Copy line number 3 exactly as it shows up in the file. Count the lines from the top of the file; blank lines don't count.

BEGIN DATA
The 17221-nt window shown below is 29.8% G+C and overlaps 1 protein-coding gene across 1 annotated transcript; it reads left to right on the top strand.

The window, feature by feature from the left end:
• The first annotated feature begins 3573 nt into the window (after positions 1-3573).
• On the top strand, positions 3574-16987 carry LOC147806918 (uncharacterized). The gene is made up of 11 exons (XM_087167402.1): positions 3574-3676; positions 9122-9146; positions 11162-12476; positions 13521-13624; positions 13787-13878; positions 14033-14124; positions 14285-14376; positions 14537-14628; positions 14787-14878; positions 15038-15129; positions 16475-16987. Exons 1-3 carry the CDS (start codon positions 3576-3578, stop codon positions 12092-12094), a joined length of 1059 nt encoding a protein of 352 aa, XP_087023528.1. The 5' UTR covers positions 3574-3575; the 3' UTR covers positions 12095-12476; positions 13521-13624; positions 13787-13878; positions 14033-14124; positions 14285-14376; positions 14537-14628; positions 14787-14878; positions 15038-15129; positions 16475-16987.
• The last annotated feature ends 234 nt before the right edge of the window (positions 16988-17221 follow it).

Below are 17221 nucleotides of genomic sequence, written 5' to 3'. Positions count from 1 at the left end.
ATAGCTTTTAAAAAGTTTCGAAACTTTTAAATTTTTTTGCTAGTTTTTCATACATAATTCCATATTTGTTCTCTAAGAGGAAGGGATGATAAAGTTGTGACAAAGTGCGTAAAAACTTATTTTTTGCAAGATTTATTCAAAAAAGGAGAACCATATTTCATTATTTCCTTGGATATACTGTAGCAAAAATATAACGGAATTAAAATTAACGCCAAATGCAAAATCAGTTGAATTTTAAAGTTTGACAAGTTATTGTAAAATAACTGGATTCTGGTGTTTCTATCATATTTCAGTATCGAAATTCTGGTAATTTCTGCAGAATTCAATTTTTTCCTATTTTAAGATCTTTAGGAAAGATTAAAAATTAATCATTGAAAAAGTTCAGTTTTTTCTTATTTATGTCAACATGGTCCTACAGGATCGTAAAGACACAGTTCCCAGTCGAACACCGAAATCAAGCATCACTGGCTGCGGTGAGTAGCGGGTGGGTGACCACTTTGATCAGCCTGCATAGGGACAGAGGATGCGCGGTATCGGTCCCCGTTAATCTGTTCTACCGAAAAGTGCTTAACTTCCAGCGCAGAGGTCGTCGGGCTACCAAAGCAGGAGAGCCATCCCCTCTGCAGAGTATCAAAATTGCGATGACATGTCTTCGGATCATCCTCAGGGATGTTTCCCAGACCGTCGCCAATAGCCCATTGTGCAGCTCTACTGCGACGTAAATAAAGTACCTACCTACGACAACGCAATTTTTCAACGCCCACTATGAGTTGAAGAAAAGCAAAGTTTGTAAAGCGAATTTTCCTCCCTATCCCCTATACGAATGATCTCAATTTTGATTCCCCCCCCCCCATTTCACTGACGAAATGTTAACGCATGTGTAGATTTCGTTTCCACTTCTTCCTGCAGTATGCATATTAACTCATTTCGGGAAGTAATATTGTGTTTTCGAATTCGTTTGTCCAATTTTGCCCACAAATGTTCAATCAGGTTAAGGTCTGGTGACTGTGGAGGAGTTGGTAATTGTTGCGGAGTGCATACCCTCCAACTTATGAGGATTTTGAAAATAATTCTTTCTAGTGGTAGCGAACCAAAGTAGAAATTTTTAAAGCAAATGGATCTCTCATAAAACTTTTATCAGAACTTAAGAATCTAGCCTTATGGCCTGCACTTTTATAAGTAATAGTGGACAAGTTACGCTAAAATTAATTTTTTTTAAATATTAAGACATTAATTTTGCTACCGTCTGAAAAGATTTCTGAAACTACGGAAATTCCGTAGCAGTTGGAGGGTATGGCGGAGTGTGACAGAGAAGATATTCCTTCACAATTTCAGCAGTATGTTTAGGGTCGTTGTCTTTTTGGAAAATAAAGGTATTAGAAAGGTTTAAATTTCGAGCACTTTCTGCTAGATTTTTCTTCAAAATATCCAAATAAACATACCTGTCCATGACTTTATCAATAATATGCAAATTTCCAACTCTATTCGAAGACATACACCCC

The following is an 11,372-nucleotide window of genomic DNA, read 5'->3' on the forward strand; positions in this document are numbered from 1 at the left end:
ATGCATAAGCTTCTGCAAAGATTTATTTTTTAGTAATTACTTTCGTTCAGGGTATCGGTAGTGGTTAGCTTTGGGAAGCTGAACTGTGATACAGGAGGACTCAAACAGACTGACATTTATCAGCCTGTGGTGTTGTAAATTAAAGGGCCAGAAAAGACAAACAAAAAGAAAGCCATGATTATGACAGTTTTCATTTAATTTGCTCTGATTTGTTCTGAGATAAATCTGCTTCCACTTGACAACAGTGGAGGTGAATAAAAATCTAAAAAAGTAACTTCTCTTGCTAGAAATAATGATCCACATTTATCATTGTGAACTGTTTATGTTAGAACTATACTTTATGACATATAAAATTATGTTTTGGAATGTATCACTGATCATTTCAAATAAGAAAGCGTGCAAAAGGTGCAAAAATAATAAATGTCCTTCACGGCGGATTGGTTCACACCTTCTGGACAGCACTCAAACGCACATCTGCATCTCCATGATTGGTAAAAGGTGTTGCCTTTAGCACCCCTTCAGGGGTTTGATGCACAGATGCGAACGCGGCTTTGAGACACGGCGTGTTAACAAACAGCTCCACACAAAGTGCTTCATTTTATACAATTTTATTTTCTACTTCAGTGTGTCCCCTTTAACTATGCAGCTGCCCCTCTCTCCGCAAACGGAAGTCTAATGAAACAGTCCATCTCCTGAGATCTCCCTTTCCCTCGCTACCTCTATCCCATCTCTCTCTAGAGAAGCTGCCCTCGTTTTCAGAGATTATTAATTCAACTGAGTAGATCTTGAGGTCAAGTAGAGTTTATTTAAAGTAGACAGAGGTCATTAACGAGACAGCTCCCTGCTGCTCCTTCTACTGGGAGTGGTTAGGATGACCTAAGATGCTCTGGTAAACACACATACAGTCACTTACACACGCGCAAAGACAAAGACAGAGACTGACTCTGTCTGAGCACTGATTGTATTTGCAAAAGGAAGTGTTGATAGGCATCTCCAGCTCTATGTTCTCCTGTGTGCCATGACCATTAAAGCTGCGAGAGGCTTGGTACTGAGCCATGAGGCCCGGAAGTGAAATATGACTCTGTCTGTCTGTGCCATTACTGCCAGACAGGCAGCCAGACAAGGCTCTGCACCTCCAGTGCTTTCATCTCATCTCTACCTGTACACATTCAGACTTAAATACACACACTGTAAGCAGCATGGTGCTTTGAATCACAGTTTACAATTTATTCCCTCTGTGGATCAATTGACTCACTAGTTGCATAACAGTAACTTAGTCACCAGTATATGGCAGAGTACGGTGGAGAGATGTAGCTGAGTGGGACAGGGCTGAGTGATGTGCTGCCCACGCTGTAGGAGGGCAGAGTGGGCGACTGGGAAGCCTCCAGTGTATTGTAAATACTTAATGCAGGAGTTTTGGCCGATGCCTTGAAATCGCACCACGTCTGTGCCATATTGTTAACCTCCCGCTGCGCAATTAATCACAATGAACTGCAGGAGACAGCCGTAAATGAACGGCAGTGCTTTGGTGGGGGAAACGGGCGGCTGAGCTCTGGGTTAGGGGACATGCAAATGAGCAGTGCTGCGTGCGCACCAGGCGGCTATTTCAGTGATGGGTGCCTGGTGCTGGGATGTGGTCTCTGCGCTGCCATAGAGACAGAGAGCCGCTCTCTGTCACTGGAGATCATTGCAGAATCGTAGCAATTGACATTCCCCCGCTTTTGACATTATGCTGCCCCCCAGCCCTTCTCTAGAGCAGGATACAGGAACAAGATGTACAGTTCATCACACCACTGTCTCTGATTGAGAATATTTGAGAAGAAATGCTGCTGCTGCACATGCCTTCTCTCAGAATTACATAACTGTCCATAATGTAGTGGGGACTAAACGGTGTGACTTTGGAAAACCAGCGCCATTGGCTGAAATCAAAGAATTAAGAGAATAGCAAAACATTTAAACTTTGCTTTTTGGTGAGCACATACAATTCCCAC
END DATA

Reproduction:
• The first annotated feature begins 3573 nt into the window (after positions 1-3573).